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              I want to learn about programming by starting with Python. I’m not sure where to go from there. Maybe Lua.

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                Unsolicited advice from an internet stranger: once you feel comfortable writing Python, pick up a project to work on instead of going for another language.

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                  once you feel comfortable writing Python, pick up a project to work on instead of going for another language.

                  I don’t plan to jump to a different language right away. I’ve got a couple projects I want to creat with Python first

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                I remember in college a classmate was a big openSUSE advocate, so I worked in that system for a while. Felt very different from the Ubuntu world, and I almost never hear of them in general chatter. Good to see they’re still moving forward well

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                  I’ve used openSUSE extensively and think it’s an excellent distribution. It’s also one of the few high quality distributions that still has KDE as a first class citizen rather than an afterthought, with significant testing going into the KDE workspace.

                  In the past, software.opensuse.org combined with their one-click-install tool in YaST makes it easy to get modern or uncommon software installed.

                  I think one of the reasons openSUSE doesn’t get featured a lot is because they are the smaller player in the enterprise field (compared to Red Hat) and are eclipsed by Ubuntu in the hobbyist / personal use space.

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                    I have it good authority from a consultancy gig that it’s big in Germany, especially in enterprise.

                    I was also told this is, at least in part, because of very long support times for old releases. Which is fine for enterprise, but can lead to interesting situations when upgrades would be in order.

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                    I have used opensuse on a pet server for a while. Zypper package manager was very convinient in terms of insight into security updates necessary, reboots necessary upfront before the update. I changed to CentOS later on because the hosting only supported that, and it felt backwards. (I have been a longtime redhat/fedora user)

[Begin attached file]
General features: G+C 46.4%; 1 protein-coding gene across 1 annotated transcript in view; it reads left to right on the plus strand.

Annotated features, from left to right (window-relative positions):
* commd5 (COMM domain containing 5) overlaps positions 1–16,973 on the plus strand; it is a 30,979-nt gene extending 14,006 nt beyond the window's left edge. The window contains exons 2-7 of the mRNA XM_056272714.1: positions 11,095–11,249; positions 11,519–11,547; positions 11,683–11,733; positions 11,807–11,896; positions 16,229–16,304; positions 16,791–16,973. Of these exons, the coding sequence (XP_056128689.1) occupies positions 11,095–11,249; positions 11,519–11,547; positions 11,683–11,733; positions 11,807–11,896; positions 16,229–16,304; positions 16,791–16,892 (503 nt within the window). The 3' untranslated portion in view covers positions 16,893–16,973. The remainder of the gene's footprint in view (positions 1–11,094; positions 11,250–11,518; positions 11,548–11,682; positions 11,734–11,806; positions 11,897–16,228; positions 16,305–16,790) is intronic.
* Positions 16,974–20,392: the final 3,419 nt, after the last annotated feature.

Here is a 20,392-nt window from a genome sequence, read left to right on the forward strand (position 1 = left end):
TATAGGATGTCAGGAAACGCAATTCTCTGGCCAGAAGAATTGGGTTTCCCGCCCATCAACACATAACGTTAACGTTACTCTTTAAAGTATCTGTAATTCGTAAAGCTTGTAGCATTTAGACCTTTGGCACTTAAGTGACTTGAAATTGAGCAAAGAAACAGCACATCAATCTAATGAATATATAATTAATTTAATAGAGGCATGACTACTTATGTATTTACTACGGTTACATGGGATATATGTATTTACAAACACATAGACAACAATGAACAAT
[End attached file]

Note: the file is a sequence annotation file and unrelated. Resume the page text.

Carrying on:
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                      Personally, I’ve never been able to get into OpenSUSE.

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                      Urgh, what a horrible page. @johnblood this page is a clusterfuck, hope your ad revenue is nice.

                      I’m not convinced, the cost of the extension boards is insanely high given what the cost would be to just shove it all on one board and that two of them don’t have active components - you need to purchase the actual e.g. WNIC or SFP module on top, not to mention antennas for wifi

                      With the super professionally produced video makes it seem even more like crowdfunding fodder to make a buck.

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                        cz.nic appears to be a non-profit; I’m not familiar with Czech law, but section 46 of their statutes prohibit disbursements to their member base, and it’s an association of legal entities, not a share-based structure. The statutes: https://www.nic.cz/files/nic/doc/Stanovy__20170701_AJ.pdf

                        So, no “making a buck”; I believe that the people involved are all salaried. cz.nic have been doing good solid open source software work for many years. It honestly looked to me like a fun video put together in the spirit of crowd-funding, relying upon “humor” and editing away anyone going “uhm” or “er”.